Unlike in every other developed nation, nearly all of them will go to study in a new town or city to study. The result is mass internal migrations. New students move to start university, and new graduates move again in search of work. Both migrations increase the segregation of Britain by age and educational levels as the young leave the small towns and countryside behind and settle either in the cities where they studied or, of course, London.

The liberal identity politics that education and geographical concentration bring can be every bit as dogmatic as white working-class conservatism. There is “us” — the racially just, the forces of progress, the exemplars of virtue — and there is “them” — the bigots, the gammons, the Karens. Ethnic minorities have good reasons to ally with people who stigmatise prejudice. They experience racism and, naturally, support anti-racists. Their willingness to do so should silence those who think that racism doesn’t exist in Britain, or we are the most anti-racist society on earth or whatever other self-congratulatory guff we produce to kid ourselves. For if it wasn’t for white racism, the majority of voters in ethnic minorities would find they are not natural leftists.

Here is a test for you. What is the most socially conservative city in the land? Where is the capital of British “bigotry”? If you subscribe to the notion that prejudice is buried deepest in the southern middle class, you might pick Guildford or Bath. If you think northern Brexit supporters are thick racists you might go for Doncaster or Sunderland. In fact, the supposed secular Babylon of London is more religious and socially conservative than the rest of Britain. London has the highest level of prayer and religious attendance, a study by the Christian think tank Theos found earlier this year.

Mass immigration has made it the most pious city in the country, with a vertiginous gap between believers and secularists. Londoners are nearly twice as likely as the rest of the country to say sex before marriage is at least sometimes wrong (24 per cent compared to 13 per cent), and are more likely to say the same about same-sex relationships (29 per cent against 23 per cent). On assisted suicide in the case of an incurable illness, 38 per cent of Londoners says it is at least sometimes wrong, compared with 27 per cent outside the capital.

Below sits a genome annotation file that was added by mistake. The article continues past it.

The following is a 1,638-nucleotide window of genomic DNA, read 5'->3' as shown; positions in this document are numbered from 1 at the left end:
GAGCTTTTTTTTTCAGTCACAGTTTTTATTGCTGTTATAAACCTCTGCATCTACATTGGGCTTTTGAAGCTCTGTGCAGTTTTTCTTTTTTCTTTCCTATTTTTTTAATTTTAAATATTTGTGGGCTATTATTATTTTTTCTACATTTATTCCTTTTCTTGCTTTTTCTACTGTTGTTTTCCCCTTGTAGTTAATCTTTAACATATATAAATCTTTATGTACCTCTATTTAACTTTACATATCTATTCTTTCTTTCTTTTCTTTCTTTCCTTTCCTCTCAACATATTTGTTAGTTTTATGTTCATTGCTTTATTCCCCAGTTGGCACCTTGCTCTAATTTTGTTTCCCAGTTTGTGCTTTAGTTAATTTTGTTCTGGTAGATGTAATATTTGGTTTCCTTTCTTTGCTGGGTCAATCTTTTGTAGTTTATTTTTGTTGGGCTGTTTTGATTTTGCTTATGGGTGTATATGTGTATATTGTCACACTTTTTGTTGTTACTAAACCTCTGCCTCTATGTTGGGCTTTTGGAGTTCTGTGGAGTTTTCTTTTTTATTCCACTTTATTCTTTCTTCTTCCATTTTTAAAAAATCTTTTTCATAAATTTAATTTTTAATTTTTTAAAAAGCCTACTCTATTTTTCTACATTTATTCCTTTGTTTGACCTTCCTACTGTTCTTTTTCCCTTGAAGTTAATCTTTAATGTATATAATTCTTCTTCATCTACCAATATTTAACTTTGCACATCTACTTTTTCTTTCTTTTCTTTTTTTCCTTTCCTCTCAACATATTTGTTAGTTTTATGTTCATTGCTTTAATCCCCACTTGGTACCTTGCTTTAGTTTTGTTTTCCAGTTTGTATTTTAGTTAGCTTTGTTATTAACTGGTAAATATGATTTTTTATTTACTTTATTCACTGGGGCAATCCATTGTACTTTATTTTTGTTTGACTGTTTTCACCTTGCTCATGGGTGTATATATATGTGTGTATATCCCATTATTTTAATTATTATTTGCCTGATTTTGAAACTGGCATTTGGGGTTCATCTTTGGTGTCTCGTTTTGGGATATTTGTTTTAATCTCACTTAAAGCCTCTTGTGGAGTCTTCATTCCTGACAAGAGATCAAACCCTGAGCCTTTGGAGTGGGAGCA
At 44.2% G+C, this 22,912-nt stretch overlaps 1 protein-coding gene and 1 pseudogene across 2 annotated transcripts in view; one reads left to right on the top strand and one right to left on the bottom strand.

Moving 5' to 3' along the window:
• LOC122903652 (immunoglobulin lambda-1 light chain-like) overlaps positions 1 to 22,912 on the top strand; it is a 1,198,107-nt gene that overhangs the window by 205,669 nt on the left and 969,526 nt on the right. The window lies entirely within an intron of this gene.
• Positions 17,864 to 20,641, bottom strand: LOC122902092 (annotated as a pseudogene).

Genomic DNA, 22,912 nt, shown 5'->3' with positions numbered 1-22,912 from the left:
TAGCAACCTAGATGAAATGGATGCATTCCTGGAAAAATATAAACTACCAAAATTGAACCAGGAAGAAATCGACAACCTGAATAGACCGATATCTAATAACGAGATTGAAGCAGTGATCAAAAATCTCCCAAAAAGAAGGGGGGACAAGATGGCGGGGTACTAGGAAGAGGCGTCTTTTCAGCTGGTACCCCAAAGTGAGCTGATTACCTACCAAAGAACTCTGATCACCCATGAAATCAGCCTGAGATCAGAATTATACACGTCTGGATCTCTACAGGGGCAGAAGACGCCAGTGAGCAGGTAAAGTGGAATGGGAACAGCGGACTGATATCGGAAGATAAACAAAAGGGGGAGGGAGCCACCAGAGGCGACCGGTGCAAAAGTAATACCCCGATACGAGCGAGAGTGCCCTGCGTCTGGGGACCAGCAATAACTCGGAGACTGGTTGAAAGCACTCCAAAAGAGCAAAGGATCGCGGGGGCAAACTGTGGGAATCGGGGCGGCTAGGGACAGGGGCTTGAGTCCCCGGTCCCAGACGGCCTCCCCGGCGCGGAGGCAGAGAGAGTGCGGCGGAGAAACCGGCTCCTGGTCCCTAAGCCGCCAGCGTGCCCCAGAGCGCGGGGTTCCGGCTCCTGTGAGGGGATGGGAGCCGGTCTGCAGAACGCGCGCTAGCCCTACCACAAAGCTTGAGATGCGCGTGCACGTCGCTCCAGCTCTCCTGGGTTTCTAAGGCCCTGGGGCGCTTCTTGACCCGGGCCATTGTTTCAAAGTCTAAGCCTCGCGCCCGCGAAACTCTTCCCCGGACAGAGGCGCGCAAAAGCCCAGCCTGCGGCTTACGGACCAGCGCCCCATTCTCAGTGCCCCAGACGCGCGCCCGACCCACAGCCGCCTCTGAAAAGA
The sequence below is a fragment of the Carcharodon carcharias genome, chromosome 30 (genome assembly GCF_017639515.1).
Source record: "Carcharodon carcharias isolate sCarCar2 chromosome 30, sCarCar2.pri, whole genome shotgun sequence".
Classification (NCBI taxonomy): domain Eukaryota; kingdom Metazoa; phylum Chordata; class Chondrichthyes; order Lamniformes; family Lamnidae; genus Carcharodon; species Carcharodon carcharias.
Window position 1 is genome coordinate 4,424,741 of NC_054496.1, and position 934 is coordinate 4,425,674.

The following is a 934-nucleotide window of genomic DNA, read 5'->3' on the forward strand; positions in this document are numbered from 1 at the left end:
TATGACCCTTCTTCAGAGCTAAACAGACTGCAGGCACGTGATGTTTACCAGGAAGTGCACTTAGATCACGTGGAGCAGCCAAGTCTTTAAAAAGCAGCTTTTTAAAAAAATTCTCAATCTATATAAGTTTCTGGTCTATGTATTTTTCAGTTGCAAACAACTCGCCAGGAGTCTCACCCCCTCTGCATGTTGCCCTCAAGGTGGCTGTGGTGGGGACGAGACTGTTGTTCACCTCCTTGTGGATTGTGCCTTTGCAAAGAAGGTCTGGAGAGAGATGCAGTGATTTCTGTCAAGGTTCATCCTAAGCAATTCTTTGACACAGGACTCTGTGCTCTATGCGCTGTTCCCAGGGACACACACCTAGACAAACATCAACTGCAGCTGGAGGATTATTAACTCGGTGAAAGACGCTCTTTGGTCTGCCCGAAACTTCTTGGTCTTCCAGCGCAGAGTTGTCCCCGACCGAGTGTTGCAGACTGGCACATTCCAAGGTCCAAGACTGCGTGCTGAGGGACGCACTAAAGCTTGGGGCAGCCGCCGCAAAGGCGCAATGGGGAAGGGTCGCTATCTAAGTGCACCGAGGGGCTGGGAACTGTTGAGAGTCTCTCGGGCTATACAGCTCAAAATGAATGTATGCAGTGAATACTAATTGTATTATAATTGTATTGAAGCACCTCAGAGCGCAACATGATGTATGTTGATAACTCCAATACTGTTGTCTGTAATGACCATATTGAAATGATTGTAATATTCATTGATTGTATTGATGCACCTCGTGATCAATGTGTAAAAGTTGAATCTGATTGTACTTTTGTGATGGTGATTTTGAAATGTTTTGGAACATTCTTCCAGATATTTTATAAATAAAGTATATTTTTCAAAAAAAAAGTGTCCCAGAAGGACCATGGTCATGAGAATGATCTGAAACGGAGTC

I can see the new divisions around me. If I walk just a few hundred yards from my London home, I reach what was once a magnificent art-deco cinema that declined into a down-at-heel bingo hall for white working-class women. It has now been refurbished to something like its former glory and turned into a black church that attracts a large and eager congregation. Its theology is fundamentalist and Pentecostal: conservative in both lay and religious terms. But its congregation presents no danger to the local Labour MP. Racism has ensured that black social conservatives will stick with Labour pretty much under any circumstances.

As long as the liberal left focuses on racial justice and for as long as conservatives mobilise against migrants and minority groups, ethnic minorities have a strong incentive to align with the liberal-left, even though their views on many matters may not be remotely liberal or left.

Across the road is a rundown pub where I sometimes see a white working-class guy I’ve known for years. Once, he and men like him might have been the stalwarts of the Labour and union movements. The last time I met him was when I was covering a demonstration against Islamism. Go north a few hundred yards and you are in a neighbourhood stuffed with grand houses that routinely sell for £2 million or more. The uniformly white residents are not uniformly Conservative. They do not follow their class interests because Brexit and Conservative culture offends them, but then so would the sermons in the church if they ever heard them. It’s probably best for their peace of mind that they never do.

Identity politics is dispiriting, not only because it denies individuality but because it denies reality

The generalisations you make when you discuss the new identity politics must be questioned as toughly as the generalisations about the old identity politics. There is no regular polling on how ethnic minorities vote. All we know is that the “BAME” label (Black and Minority Ethnic) does not just deny individuality but absurdly lumps together people from wildly different groups. Anecdotally, people of Indian and Sikh heritage are said to behave far more like traditional swing voters, but as I said there’s no hard evidence.